In 1976, the number one hit on the Billboard chart was "Convoy," a novelty song by C.W. McCall about a convoy of truck drivers evading speed traps and toll booths across America. The song inspired the 1978 action film Convoy directed by Sam Peckinpah. After the film's release, thousands of independent truck drivers went on strike and participated in violent protests during the 1979 energy crisis (although similar strikes had occurred during the 1973 energy crisis).

“Country music scholar Bill Malone has gone so far as to say that trucking songs account for the largest component of work songs in the country music catalog. For a style of music that has, since its commercial inception in the 1920s, drawn attention to the coal man, the steel drivin’ man, the railroad worker, and the cowboy, this certainly speaks volumes about the cultural attraction of the trucker in the American popular consciousness.” — Shane Hamilton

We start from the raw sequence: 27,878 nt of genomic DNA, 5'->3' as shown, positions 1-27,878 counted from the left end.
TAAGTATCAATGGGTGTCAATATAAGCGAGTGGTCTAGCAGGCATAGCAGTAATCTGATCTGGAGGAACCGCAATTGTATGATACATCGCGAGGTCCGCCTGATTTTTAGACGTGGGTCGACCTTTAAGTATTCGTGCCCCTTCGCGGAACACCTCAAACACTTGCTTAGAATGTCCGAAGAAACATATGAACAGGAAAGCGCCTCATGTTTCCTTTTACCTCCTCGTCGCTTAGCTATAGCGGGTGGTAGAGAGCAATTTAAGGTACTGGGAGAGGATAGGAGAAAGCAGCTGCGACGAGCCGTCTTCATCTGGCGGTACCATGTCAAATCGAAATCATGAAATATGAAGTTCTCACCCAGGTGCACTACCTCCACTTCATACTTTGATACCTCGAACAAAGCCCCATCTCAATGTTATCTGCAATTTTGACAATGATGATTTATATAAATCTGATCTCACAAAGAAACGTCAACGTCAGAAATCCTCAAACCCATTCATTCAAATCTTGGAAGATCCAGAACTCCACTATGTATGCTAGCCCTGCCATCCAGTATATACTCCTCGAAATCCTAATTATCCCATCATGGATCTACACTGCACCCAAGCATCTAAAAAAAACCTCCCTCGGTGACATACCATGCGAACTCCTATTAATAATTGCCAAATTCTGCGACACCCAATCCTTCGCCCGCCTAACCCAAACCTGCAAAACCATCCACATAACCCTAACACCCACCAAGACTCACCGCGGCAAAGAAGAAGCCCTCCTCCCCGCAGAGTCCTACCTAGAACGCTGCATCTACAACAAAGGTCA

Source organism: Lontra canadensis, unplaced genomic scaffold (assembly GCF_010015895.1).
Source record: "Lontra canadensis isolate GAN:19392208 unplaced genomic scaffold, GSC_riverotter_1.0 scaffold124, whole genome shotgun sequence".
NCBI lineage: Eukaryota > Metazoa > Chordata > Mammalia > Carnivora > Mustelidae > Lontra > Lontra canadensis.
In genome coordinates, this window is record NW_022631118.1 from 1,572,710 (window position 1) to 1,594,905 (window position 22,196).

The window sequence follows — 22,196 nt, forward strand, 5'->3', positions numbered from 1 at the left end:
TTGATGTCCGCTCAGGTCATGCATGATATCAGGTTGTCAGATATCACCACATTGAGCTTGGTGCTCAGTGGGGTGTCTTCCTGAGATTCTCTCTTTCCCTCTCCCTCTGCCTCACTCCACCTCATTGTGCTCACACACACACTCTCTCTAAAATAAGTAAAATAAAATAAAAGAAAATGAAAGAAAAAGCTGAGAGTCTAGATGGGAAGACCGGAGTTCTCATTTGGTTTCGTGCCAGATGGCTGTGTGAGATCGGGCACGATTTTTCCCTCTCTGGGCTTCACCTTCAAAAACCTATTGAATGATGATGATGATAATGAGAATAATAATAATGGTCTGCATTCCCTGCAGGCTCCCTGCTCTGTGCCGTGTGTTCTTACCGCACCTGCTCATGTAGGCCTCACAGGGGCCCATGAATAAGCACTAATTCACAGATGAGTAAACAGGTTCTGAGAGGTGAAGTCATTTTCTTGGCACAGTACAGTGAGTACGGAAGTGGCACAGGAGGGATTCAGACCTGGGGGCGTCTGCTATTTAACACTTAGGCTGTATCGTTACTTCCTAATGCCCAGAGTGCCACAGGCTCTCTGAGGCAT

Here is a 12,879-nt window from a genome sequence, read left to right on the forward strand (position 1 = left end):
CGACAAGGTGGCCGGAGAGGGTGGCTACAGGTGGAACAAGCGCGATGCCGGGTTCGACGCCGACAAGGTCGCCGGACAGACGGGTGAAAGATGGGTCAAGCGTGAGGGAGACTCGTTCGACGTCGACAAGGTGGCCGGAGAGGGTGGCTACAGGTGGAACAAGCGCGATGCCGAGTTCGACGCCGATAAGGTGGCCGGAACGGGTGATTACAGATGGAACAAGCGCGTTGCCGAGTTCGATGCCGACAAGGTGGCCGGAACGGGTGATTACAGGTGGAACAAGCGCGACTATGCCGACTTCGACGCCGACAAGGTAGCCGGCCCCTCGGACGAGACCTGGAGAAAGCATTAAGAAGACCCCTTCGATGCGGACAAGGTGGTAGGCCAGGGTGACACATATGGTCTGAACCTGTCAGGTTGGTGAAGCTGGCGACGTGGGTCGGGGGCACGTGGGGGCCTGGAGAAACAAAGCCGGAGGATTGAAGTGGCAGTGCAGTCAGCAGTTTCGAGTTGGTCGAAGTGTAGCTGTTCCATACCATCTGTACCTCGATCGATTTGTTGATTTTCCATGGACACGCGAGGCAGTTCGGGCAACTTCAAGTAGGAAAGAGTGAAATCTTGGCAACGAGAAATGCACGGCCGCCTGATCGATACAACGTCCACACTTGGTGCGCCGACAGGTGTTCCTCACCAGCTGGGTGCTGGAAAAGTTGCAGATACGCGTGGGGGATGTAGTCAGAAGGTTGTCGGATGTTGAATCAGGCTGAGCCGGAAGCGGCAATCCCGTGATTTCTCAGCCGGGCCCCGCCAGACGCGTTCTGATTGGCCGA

A moving scam is a scam by a moving company in which the company provides an estimate, loads the goods, then states a much higher price to deliver the goods, effectively holding the goods as lien but does this without do a change of order or revised estimate.

“Writer-director James Mottern said he was influenced by nuanced, beloved movies of the 1970s such as "The Last Detail" and "Five Easy Pieces." Mottern said his female trucker character began with a woman he saw at a Southern California truck stop — a "beautiful woman, bleach blonde ... skin tanned to leather walked like a Teamster, blue eyes.” - Paul Brownfield

As of January 1, 2000, the Federal Motor Carrier Safety Administration (FMCSA) was established as its own separate administration within the U.S. Department of Transportation. This came about under the "Motor Carrier Safety Improvement Act of 1999". The FMCSA is based in Washington, D.C., employing more than 1,000 people throughout all 50 States, including in the District of Columbia. Their staff dedicates themselves to the improvement of safety among commercial motor vehicles (CMV) and to saving lives.